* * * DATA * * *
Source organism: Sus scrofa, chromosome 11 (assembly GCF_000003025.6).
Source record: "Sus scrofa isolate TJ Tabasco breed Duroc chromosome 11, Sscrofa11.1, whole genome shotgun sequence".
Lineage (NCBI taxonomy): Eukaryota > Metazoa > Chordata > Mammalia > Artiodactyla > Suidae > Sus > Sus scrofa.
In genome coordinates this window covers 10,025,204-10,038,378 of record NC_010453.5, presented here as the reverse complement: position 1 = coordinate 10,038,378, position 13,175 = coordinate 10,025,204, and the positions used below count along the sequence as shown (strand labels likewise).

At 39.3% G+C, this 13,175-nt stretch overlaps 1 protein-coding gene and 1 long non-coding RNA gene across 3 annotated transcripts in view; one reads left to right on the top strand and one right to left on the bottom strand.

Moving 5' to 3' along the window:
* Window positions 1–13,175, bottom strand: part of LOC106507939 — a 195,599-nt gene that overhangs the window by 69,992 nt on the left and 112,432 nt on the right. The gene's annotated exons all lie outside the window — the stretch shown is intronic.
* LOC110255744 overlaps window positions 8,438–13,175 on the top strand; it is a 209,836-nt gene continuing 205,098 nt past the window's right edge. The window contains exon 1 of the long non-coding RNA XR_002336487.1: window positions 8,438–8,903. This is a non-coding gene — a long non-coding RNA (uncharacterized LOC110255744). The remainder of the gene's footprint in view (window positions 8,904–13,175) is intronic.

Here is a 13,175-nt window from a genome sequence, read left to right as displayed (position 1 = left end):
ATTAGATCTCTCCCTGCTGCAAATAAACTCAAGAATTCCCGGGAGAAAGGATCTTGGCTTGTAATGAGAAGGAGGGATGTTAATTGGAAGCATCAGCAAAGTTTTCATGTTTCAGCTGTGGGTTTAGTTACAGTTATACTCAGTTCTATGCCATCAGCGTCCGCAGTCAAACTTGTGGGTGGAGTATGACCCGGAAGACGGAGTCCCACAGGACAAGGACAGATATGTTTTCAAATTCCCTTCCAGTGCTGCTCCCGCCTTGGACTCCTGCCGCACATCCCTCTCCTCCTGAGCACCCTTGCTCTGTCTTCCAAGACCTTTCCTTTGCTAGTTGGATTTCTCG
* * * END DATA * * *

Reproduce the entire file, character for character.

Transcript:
Source organism: Sus scrofa, chromosome 11 (assembly GCF_000003025.6).
Source record: "Sus scrofa isolate TJ Tabasco breed Duroc chromosome 11, Sscrofa11.1, whole genome shotgun sequence".
Lineage (NCBI taxonomy): Eukaryota > Metazoa > Chordata > Mammalia > Artiodactyla > Suidae > Sus > Sus scrofa.
In genome coordinates this window covers 10,025,204-10,038,378 of record NC_010453.5, presented here as the reverse complement: position 1 = coordinate 10,038,378, position 13,175 = coordinate 10,025,204, and the positions used below count along the sequence as shown (strand labels likewise).

At 39.3% G+C, this 13,175-nt stretch overlaps 1 protein-coding gene and 1 long non-coding RNA gene across 3 annotated transcripts in view; one reads left to right on the top strand and one right to left on the bottom strand.

Moving 5' to 3' along the window:
* Window positions 1–13,175, bottom strand: part of LOC106507939 — a 195,599-nt gene that overhangs the window by 69,992 nt on the left and 112,432 nt on the right. The gene's annotated exons all lie outside the window — the stretch shown is intronic.
* LOC110255744 overlaps window positions 8,438–13,175 on the top strand; it is a 209,836-nt gene continuing 205,098 nt past the window's right edge. The window contains exon 1 of the long non-coding RNA XR_002336487.1: window positions 8,438–8,903. This is a non-coding gene — a long non-coding RNA (uncharacterized LOC110255744). The remainder of the gene's footprint in view (window positions 8,904–13,175) is intronic.

Here is a 13,175-nt window from a genome sequence, read left to right as displayed (position 1 = left end):
ATTAGATCTCTCCCTGCTGCAAATAAACTCAAGAATTCCCGGGAGAAAGGATCTTGGCTTGTAATGAGAAGGAGGGATGTTAATTGGAAGCATCAGCAAAGTTTTCATGTTTCAGCTGTGGGTTTAGTTACAGTTATACTCAGTTCTATGCCATCAGCGTCCGCAGTCAAACTTGTGGGTGGAGTATGACCCGGAAGACGGAGTCCCACAGGACAAGGACAGATATGTTTTCAAATTCCCTTCCAGTGCTGCTCCCGCCTTGGACTCCTGCCGCACATCCCTCTCCTCCTGAGCACCCTTGCTCTGTCTTCCAAGACCTTTCCTTTGCTAGTTGGATTTCTCG